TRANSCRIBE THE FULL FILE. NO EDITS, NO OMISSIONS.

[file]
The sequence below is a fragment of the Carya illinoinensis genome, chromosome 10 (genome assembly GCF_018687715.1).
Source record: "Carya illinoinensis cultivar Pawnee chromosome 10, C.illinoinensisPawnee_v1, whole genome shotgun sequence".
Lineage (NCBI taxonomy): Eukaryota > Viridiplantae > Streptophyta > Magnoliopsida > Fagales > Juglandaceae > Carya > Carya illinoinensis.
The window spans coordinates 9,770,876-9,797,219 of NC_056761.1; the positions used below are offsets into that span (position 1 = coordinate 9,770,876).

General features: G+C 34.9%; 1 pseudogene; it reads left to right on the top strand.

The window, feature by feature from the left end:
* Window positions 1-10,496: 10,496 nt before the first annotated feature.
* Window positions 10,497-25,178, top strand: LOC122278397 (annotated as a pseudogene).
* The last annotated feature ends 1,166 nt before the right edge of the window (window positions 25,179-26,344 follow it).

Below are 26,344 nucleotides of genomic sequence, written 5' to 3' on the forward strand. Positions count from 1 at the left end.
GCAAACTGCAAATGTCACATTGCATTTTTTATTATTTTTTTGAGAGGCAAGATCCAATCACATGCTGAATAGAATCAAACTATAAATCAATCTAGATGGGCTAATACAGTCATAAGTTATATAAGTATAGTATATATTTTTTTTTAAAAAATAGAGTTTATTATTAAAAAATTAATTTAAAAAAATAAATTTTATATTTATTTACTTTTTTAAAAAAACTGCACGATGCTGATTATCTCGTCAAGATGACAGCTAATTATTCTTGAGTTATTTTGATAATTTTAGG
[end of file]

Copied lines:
The sequence below is a fragment of the Carya illinoinensis genome, chromosome 10 (genome assembly GCF_018687715.1).
Source record: "Carya illinoinensis cultivar Pawnee chromosome 10, C.illinoinensisPawnee_v1, whole genome shotgun sequence".
Lineage (NCBI taxonomy): Eukaryota > Viridiplantae > Streptophyta > Magnoliopsida > Fagales > Juglandaceae > Carya > Carya illinoinensis.
The window spans coordinates 9,770,876-9,797,219 of NC_056761.1; the positions used below are offsets into that span (position 1 = coordinate 9,770,876).

General features: G+C 34.9%; 1 pseudogene; it reads left to right on the top strand.

The window, feature by feature from the left end:
* Window positions 1-10,496: 10,496 nt before the first annotated feature.
* Window positions 10,497-25,178, top strand: LOC122278397 (annotated as a pseudogene).
* The last annotated feature ends 1,166 nt before the right edge of the window (window positions 25,179-26,344 follow it).

Below are 26,344 nucleotides of genomic sequence, written 5' to 3' on the forward strand. Positions count from 1 at the left end.
GCAAACTGCAAATGTCACATTGCATTTTTTATTATTTTTTTGAGAGGCAAGATCCAATCACATGCTGAATAGAATCAAACTATAAATCAATCTAGATGGGCTAATACAGTCATAAGTTATATAAGTATAGTATATATTTTTTTTTAAAAAATAGAGTTTATTATTAAAAAATTAATTTAAAAAAATAAATTTTATATTTATTTACTTTTTTAAAAAAACTGCACGATGCTGATTATCTCGTCAAGATGACAGCTAATTATTCTTGAGTTATTTTGATAATTTTAGG